|Liberty, equality, fraternity, or death!|
These films are as transgressive as they are difficult to watch. They follow a history of France's aggressively assertive art forms. They may not be accepted by they are undeniable. Keep in mind France's varied and vast history in art and literature. (one of the most influential pieces being Gustav Courbet's L'Origine du Monde) In the 1920s French actor, director and poet Antonin Artaud wrote about his notion of THe Theatre of Cruelty, ""I propose a theatre whose violent physical images pulverise, mesmerise the audience's sensibilities, caught in the drama as if in a vortex of higher forces." Essentially all images (real, visual, written or otherwise) that shock an audience into consciousness. While these films are often thought of as being in "torture porn" genre they actually transcend the torture aspect in hopes of achieving something beyond pain. And, of course, pain is different than torture.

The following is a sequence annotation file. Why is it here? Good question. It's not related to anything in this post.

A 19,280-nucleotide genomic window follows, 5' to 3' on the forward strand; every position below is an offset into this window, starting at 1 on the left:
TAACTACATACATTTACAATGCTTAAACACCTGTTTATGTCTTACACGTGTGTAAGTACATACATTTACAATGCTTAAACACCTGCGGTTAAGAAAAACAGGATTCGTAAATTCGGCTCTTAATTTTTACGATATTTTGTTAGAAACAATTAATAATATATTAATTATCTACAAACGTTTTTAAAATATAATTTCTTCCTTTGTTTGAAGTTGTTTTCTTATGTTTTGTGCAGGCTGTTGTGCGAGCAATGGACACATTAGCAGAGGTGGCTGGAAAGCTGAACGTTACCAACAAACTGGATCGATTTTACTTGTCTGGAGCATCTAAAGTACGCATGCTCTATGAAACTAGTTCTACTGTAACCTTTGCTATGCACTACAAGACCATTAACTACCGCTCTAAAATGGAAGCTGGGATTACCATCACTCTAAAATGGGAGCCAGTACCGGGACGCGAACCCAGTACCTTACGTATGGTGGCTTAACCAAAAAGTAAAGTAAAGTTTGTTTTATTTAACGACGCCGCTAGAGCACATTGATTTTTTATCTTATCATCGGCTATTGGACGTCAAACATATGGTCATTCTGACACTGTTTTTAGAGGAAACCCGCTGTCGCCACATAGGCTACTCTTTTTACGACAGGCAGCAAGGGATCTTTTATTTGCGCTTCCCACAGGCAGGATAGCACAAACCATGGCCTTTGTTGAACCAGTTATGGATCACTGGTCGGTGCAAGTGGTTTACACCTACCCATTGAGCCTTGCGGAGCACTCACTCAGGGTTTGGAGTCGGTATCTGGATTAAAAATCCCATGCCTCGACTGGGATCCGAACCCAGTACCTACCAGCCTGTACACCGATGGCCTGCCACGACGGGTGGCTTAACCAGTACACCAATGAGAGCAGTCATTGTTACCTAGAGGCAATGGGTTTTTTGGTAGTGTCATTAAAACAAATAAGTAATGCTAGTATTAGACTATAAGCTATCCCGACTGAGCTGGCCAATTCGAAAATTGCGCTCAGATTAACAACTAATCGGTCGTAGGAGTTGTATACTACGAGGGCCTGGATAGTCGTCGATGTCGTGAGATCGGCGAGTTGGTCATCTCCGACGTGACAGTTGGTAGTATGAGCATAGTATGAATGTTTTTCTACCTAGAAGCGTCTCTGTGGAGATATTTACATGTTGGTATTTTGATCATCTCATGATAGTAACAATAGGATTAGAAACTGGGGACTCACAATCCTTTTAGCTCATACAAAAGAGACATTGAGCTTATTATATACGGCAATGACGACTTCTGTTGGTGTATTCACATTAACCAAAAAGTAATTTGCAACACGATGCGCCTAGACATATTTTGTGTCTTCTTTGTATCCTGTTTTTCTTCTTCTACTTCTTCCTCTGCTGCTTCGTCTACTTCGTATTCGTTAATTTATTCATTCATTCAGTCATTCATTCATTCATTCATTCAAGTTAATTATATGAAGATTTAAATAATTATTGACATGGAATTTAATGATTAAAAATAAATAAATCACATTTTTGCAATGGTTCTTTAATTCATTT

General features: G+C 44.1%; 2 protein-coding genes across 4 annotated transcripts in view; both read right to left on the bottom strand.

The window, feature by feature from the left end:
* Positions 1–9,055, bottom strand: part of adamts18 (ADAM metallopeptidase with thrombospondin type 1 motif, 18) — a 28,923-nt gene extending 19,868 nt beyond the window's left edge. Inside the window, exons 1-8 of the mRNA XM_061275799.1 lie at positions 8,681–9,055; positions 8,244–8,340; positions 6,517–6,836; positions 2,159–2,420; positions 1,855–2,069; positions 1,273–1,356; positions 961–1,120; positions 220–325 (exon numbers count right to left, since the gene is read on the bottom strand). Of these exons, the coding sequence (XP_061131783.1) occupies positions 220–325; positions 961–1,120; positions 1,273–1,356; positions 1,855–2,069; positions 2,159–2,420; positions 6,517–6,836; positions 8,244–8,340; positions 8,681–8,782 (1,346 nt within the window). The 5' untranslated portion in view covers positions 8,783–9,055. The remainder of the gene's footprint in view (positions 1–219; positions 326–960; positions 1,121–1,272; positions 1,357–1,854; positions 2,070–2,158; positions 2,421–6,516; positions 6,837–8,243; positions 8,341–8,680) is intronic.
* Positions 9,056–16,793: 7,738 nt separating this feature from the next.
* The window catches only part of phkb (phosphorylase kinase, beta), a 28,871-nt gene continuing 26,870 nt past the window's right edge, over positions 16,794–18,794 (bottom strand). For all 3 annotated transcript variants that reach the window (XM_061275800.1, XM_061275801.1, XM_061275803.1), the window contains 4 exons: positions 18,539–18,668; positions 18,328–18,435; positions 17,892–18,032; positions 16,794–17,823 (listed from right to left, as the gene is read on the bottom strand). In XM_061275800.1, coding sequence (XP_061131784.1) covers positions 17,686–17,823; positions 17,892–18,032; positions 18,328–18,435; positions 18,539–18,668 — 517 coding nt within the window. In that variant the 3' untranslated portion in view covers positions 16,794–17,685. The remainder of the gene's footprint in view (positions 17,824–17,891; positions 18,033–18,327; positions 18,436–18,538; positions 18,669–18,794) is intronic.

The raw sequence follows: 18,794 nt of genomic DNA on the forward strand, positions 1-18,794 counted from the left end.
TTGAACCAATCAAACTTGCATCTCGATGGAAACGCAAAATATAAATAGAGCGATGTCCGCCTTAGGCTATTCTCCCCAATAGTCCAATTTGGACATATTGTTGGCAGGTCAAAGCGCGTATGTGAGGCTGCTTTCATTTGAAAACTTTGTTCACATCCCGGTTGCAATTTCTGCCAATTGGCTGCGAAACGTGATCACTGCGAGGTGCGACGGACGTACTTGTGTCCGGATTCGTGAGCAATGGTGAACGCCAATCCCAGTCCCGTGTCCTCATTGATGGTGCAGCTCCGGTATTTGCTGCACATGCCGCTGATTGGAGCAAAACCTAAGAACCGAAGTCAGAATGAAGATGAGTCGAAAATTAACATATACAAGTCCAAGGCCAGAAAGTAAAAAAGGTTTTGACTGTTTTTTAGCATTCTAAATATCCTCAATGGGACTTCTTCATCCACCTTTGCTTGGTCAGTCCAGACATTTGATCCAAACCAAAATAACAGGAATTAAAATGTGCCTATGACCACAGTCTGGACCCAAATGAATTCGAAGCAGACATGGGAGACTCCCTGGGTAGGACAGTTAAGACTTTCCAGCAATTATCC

This movement can be associated with the rise of right-wing politics in France. France is a far cry from the film of Goddard or even Before Sunset. Some believe the FNE as promoting homophobic, conservative ideals which I would argue against (though I can see their point) In the 80s and 90s my only real perception of France were those goofy Stella Artois ads and Amelie. More Moliere than Marquis de Sade. More grand guignol than Before Sunset.
If anything, NFE has more in common with the Grindhouse movement of the States such as the Texas Chainsaw Massacre, films designed to shock and provoke the bourgeois class. It is meant to shake their notions of family, relationships, education all the things society is taught to seek out. These films (at their best) question the weight put on established norms and what happens when we break the rules.
As Artaud dreamed of an art form that would "choose themes and subjects corresponding to the agitation and unrest of our times" NFE, it seems, is daring to do that. And our times may be more terrifying than we are willing to believe.